Judith Smith, Professor of American Studies at University of Massachusetts Boston, has published and spoken widely on American social and cultural history, and on ethnicity and race in popular culture. Becoming Belafonte grows out of her research on filmmaking efforts to purvey new representations of multiracial citizenship that might challenge white supremacy after WWII. Her previous books have explored the everyday understandings of citizenship and national belonging shaped by popular family stories circulating in fiction, on stage, and on screen, during WWII and into the Cold War years of the 1950s, and the family and work-based cultures of solidarity created within two Providence, Rhode Island immigrant neighborhoods through the Depression years.
Born in Kansas City, Missouri in 1948, she moved east to attend Radcliffe College (BA magna cum laude in history, 1970). Her education included various forms of protest, including building takeovers, in the service of antiwar and black activism, and later, women’s liberation. After graduating, she worked as a peer counselor in a drop-in center for young people living on the streets in Cambridge, MA, and joined a women’s group “borrowing” some of Boston’s medical resources to set up a women’s clinic offering free care in an underserved neighborhood. She earned her PhD in American Civilization at Brown University in 1980. She taught part-time at University of Rhode Island and University of Massachusetts Boston before joining the history department at Boston College, teaching urban, cultural, and film history and American Studies from 1981 to 1993, with brief visiting positions in Women’s Studies at Harvard in 1989 and in History and Urban Studies at Stanford in 1990. Since 1993 she has worked in the American Studies program at University of Massachusetts Boston, teaching film and media history and women’s history, and directing the American Studies MA program from 1993 to 2011, receiving awards for excellence in graduate teaching and mentoring. She held a Charles Warren Center Fellowship in Film and History at Harvard in 2002-2003.
Seizing any invitation to ”talk history,” Smith has welcomed opportunities to participate in professional development with high school history teachers, and to be involved in Boston-based historical documentary film productions. She worked as a researcher and producer on Love Stories: Women, Men and Romance (1987), a social history of heterosexual romance in the twentieth century; as historical consultant on Brownsville: Black and White (2001), an urban history of interracial contact, collaboration, and social conflict in a Brooklyn, NY neighborhood, from the 1930s to the present; as humanities scholar and historical consultant for two films on women’s liberation in the 1970s, A Moment in Her Story: Stories from the Boston Women’s Movement (2012) and Left On Pearl: Women Take Over 888 Memorial Drive, Cambridge (2017), and for an NEH-funded documentary about the left-wing black playwright Lorraine Hansberry: Sighted Eyes/Feeling Heart (2018).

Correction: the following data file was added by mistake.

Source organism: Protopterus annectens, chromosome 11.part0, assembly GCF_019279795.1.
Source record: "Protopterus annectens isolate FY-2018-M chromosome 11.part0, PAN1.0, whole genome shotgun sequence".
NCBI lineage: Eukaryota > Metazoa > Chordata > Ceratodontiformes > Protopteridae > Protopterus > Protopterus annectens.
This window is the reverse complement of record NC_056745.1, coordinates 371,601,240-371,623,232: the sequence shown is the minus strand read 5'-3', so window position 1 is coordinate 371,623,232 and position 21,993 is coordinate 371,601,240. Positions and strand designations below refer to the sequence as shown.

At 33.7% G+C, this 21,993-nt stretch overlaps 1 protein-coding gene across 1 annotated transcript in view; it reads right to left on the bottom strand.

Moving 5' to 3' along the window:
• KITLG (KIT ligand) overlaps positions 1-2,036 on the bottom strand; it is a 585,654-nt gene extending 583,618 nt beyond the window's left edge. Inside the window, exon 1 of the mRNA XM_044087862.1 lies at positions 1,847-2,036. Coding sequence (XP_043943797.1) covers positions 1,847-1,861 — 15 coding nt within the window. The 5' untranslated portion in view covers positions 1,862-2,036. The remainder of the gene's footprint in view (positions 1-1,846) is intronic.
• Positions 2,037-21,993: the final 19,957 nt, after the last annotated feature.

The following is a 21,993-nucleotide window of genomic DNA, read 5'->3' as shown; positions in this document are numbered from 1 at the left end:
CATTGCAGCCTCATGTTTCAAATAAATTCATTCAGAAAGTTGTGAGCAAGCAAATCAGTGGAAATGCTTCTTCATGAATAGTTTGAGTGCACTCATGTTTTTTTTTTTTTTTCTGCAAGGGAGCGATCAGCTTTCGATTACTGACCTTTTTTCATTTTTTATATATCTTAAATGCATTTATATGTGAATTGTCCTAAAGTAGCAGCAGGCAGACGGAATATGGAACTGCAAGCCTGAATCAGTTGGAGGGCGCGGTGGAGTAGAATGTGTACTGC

Other projects have included co-authoring a textbook in urban history, The Evolution of American Urban Society (five editions between 1988 and 2014) and an introductory American Studies reader, American Identities (2006), widely taught in undergraduate classes.
Published essays on radio, television, and film include:
- “The Marrying Kind: Working-Class Courtship and Marriage in 1950s Hollywood,” in Multiple Voices in Feminist Film Criticism (1994)
- “Radio’s ‘Cultural Front,’ 1938-1948,” in Radio Reader: Essays in the Cultural History of Radio (2002)
- “Television Drama of the Golden Age,” in Jews and American Popular Culture (2007)
- “Judy Holliday’s Urban Working Girl Characters in 1950s Hollywood Film,” in A Jewish Feminine Mystique: Jewish Women in Postwar America (2010)
- “Civil Rights, Labor, and Sexual Politics in Nothing But a Man (1964),” Black Camera 3:2 (2012); also in The Politics and Poetics of Black Film: Nothing But a Man (2015)
- “Talking Back to Hollywood; Ordinary Love Stories on Film, 1946-1964,” in Understanding Love, Philosophy, Film and Fiction (2014)
- “Literary Radicals in Radio’s Public Sphere,” in American Literature in Transition, 1940-1950 (2018)
- “ ‘It Is Time for Artists to Be Heard’: Artists and Writers for Freedom, 1963-1964,” Kalfou: A Journal of Comparative and Relational Ethnic Studies 5:1 (Summer, 2018)
- “Hollywood Imagines Revolutionary Haiti: The Forgotten Film Lydia Bailey (1952),” Historical Journal of Film, Radio, and Television 41:4 (2021)
- Co-winner, 2021 David H. Culbert International Association for Media and History-Routledge Prize for Best Article by an Established Scholar